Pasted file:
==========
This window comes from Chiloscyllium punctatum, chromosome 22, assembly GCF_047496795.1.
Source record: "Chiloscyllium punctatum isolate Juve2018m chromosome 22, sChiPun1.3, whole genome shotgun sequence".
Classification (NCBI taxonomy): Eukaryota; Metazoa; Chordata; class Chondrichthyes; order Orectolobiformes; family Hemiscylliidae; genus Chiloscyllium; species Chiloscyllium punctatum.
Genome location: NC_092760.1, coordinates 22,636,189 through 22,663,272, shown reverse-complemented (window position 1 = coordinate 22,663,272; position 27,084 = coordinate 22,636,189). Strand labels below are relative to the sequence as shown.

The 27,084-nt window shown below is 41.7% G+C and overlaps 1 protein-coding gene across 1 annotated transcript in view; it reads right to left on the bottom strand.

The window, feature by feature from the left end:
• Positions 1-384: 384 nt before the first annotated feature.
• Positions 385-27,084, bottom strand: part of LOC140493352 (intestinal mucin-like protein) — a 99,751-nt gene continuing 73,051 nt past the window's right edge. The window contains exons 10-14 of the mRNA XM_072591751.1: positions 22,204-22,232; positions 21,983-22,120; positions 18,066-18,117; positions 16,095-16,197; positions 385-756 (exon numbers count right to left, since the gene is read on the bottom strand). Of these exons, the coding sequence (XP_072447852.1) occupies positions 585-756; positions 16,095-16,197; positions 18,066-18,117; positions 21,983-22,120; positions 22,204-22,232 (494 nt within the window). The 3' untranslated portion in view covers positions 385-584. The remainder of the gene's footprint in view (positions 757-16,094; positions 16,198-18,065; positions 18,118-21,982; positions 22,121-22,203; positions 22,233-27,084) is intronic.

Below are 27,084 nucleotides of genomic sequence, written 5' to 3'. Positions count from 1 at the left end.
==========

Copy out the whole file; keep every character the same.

This window comes from Chiloscyllium punctatum, chromosome 22, assembly GCF_047496795.1.
Source record: "Chiloscyllium punctatum isolate Juve2018m chromosome 22, sChiPun1.3, whole genome shotgun sequence".
Classification (NCBI taxonomy): Eukaryota; Metazoa; Chordata; class Chondrichthyes; order Orectolobiformes; family Hemiscylliidae; genus Chiloscyllium; species Chiloscyllium punctatum.
Genome location: NC_092760.1, coordinates 22,636,189 through 22,663,272, shown reverse-complemented (window position 1 = coordinate 22,663,272; position 27,084 = coordinate 22,636,189). Strand labels below are relative to the sequence as shown.

The 27,084-nt window shown below is 41.7% G+C and overlaps 1 protein-coding gene across 1 annotated transcript in view; it reads right to left on the bottom strand.

The window, feature by feature from the left end:
• Positions 1-384: 384 nt before the first annotated feature.
• Positions 385-27,084, bottom strand: part of LOC140493352 (intestinal mucin-like protein) — a 99,751-nt gene continuing 73,051 nt past the window's right edge. The window contains exons 10-14 of the mRNA XM_072591751.1: positions 22,204-22,232; positions 21,983-22,120; positions 18,066-18,117; positions 16,095-16,197; positions 385-756 (exon numbers count right to left, since the gene is read on the bottom strand). Of these exons, the coding sequence (XP_072447852.1) occupies positions 585-756; positions 16,095-16,197; positions 18,066-18,117; positions 21,983-22,120; positions 22,204-22,232 (494 nt within the window). The 3' untranslated portion in view covers positions 385-584. The remainder of the gene's footprint in view (positions 757-16,094; positions 16,198-18,065; positions 18,118-21,982; positions 22,121-22,203; positions 22,233-27,084) is intronic.

Below are 27,084 nucleotides of genomic sequence, written 5' to 3'. Positions count from 1 at the left end.